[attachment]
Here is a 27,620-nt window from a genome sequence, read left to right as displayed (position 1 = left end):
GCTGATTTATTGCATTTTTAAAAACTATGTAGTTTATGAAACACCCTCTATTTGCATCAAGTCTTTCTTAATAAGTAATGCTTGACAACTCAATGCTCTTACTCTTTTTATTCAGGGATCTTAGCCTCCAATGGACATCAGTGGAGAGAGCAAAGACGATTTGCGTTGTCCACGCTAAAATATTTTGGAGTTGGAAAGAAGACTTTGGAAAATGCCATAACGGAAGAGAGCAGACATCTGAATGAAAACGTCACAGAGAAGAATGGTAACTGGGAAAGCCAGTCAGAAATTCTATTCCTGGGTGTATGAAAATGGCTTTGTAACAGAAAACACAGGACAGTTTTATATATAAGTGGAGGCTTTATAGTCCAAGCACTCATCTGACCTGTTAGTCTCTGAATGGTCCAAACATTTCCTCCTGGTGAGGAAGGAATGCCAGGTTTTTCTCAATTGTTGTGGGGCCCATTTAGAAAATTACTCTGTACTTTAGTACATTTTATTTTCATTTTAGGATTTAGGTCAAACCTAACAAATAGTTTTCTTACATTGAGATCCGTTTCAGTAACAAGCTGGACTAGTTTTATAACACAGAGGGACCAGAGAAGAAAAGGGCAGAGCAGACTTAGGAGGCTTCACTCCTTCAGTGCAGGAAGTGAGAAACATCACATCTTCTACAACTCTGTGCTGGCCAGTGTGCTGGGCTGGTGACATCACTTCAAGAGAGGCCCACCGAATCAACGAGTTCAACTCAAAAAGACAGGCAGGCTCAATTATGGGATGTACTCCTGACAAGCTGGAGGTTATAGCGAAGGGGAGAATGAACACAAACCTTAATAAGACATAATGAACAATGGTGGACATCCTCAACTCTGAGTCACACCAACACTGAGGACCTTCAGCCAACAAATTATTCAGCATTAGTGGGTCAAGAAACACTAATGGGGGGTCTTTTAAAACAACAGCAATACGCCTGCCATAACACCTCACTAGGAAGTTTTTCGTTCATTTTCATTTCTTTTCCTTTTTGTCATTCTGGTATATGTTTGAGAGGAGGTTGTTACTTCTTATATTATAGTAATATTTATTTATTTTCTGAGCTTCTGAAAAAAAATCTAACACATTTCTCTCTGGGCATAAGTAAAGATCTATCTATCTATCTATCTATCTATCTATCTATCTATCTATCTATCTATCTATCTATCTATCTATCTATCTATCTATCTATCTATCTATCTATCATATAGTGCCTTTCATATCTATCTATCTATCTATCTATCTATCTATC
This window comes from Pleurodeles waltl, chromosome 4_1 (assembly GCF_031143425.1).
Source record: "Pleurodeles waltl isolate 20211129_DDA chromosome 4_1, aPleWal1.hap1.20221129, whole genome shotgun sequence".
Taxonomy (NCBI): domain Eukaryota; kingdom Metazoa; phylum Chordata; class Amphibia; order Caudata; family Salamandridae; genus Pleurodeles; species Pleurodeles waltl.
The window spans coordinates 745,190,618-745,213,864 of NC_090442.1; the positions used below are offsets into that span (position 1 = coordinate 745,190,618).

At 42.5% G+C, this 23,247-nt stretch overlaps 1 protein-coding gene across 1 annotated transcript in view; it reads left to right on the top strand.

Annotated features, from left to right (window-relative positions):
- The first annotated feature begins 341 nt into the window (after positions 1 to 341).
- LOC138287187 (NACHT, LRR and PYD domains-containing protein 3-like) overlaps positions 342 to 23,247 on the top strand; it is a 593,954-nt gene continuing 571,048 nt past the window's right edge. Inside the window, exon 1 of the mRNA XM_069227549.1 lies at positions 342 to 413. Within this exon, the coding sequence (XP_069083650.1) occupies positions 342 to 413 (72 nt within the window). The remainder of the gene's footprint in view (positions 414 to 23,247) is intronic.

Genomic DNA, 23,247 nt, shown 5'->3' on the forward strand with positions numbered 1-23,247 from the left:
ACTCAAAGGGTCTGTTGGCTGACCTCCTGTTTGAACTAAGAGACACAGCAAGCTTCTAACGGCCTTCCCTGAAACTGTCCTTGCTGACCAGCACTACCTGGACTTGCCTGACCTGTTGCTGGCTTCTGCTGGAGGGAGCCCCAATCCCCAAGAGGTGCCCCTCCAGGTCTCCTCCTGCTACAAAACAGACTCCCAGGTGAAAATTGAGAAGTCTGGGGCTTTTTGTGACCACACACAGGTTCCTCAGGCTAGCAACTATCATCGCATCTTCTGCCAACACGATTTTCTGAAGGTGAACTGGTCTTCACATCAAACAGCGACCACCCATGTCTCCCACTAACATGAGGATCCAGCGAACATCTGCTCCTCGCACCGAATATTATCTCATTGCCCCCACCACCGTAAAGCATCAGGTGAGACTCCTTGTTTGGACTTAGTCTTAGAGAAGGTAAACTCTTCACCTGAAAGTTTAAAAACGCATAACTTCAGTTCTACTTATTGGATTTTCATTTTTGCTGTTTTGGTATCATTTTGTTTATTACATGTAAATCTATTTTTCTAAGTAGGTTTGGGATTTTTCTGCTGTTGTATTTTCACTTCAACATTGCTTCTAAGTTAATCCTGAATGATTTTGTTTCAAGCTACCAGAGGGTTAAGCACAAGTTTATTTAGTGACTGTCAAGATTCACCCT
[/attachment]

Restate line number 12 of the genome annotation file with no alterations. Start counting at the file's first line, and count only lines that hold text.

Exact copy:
ACTCAAAGGGTCTGTTGGCTGACCTCCTGTTTGAACTAAGAGACACAGCAAGCTTCTAACGGCCTTCCCTGAAACTGTCCTTGCTGACCAGCACTACCTGGACTTGCCTGACCTGTTGCTGGCTTCTGCTGGAGGGAGCCCCAATCCCCAAGAGGTGCCCCTCCAGGTCTCCTCCTGCTACAAAACAGACTCCCAGGTGAAAATTGAGAAGTCTGGGGCTTTTTGTGACCACACACAGGTTCCTCAGGCTAGCAACTATCATCGCATCTTCTGCCAACACGATTTTCTGAAGGTGAACTGGTCTTCACATCAAACAGCGACCACCCATGTCTCCCACTAACATGAGGATCCAGCGAACATCTGCTCCTCGCACCGAATATTATCTCATTGCCCCCACCACCGTAAAGCATCAGGTGAGACTCCTTGTTTGGACTTAGTCTTAGAGAAGGTAAACTCTTCACCTGAAAGTTTAAAAACGCATAACTTCAGTTCTACTTATTGGATTTTCATTTTTGCTGTTTTGGTATCATTTTGTTTATTACATGTAAATCTATTTTTCTAAGTAGGTTTGGGATTTTTCTGCTGTTGTATTTTCACTTCAACATTGCTTCTAAGTTAATCCTGAATGATTTTGTTTCAAGCTACCAGAGGGTTAAGCACAAGTTTATTTAGTGACTGTCAAGATTCACCCT